It is such an oxymoron considering it is the season to be merry, loving and forgiving. But I can’t help but feel the opposite despite the well-wishes I read on Facebook statues and well-meaning greetings received on FB messenger and Viber. The feelings of joy and merriment are fleeting, leaving me wondering how I turned into a Grinch in a span of a week after landing in Manila. Don’t get me wrong. I was teeming with Christmas spirit even before I boarded a Philippine Airline flight, which wasn’t late thus heralding an auspicious start to my Christmas break. Days before my flight I had my gal-pal accompany me to the malls for my last-minute Christmas shopping.  Waking up earlier than usual on a Saturday, we were out of the flat before the cats could come for their post-breakfast Friskas. We decided to venture out from the usual haunt of the almost-rustic Metropolitan Mall and its younger twin, the urbane and hip Grand Metropolitan to another new mall that was a little further from the house. Up the Helix-like bridge of Singapore and the taxi neatly deposited us at the lobby of yet another new mall in Bekasi, Summarecon Bekasi. It boasts an al-fresco food lane and a stage at the centre that comes to life shortly after six to musicians and chanteuses serenading the crowd shooting the breeze after a hard day at work.

An attack of rhinitis the moment I sat in the car in Manila didn’t dampen the Christmas mood either. The Grinch-y feeling sank its teeth in the jugular when news of a Binay emphasising his power over his compatriots by virtue of his political title exploded on page one of Philippine Daily Inquirer and after watching the 15-minute video that accompanied it. Add in the interview with Binay’s spokesperson, Salgado, who defended his client with eyebrow-raising tenacity, and the poison of the Grinch slowly worked its dreaded magic. Despondency and cynicism replaced merriment and joy. It’s simple, really – what happened to following rules? Common people are instructed to follow the rules by the higher ups and yet the leaders make a mockery of rules that they are reminding people to be obedient of.  Adding insult to the mockery is, as a teacher always talking about the need to follow the rules specially if you’re a person of authority to my students, it is galling to have watched the video and listened to the spokesperson reduce every thinking Filipino (including myself) to a nitwit. I saw the video, which despite the absence of audio, blatantly showed someone in power muscle his way and, like a petulant child, refused to follow the rules of the residential area.

I felt like a grouchy deflated balloon. Listening to a cretin arguing the merits of breaking the rules is very taxing. My thoughts turned grim. The tourism tagline “It’s more fun in the Philippine”, for example, suddenly took on a sardonic shade. I had quietly reworked it to “It’s more fun to get away with something in the Philippines”.  Where is the “fun” in the Philippines, I asked myself, when people in power overstep their limits, which is saying the least, and then expect understanding and compassion from those they undermined and belittled?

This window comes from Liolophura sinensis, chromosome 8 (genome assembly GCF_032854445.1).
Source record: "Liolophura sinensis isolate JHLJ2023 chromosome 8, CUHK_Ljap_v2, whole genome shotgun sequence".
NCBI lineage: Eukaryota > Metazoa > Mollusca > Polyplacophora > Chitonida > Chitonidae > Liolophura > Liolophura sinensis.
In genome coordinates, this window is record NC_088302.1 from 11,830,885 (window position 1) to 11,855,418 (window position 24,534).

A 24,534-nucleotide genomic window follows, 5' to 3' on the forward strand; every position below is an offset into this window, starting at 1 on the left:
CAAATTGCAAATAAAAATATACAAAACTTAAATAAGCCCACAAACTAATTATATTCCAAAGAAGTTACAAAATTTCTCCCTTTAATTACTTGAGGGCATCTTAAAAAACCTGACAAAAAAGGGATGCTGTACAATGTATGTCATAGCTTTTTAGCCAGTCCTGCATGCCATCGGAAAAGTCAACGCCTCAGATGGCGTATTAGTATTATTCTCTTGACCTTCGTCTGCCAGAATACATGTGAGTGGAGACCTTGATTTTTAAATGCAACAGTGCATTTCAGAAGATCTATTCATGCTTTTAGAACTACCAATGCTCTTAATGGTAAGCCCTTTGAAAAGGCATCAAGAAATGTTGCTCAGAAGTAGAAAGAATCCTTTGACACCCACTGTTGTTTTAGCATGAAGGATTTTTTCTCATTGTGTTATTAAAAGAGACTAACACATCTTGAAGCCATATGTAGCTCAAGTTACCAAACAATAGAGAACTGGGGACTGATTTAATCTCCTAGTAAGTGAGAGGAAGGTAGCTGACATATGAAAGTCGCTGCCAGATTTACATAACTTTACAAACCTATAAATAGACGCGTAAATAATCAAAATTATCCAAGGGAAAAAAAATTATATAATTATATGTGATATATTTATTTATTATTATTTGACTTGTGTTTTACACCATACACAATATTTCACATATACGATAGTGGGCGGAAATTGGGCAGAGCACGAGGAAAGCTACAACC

The Binay episode is but a fraction of the holiday-zapping elements. Macet (pronounced ma-chet) further amplifies the Grinch-y mode. The word is Indonesian in origin and means traffic jam. That Christmas ushers in madness as people spill out into the streets to get their Christmas shopping done or to simply enjoy the sights and sounds is understandable to a certain degree. I have no quibble with the holiday makers and shoppers. In fact, I believe and follow the unofficial Christmas law, “If you can’t handle the crowd then don’t step out of your house.” What I find completely unsettling are two things against the macet backdrop – whiny taxi drivers and insolent security guards.

Taxi drivers turn logic on its head. They grumble about the lack of passengers, but when there is a massive crowd of passengers, they suddenly become choosy. A news feature on a local TV channel on why taxi drivers refuse to take passengers put it down to drivers wanting to cut down on their losses. The driver interviewed pointed out that if he takes one passenger to a far place such as Fairview there is no guarantee on having passengers on the way back from the journey thus he loses out on earnings. Another reason is the cost of fuel – he’s just wasting money if he doesn’t get a passenger and just drives around. I don’t have much sympathy for taxi drivers and taxi company owners these days. As a taxi driver, he has to take passengers to their destinations; as for taxi company owners, they have to look into the plight of their taxi drivers given the madness during Christmas and New Year. Why should the consumers suffer? Now, taxi drivers who to take passengers but gripe about the traffic jam as if it’s your fault is equally exasperating. Why blame the consumers for the traffic snarls? We both are stuck in traffic and he is getting paid at the end of the journey.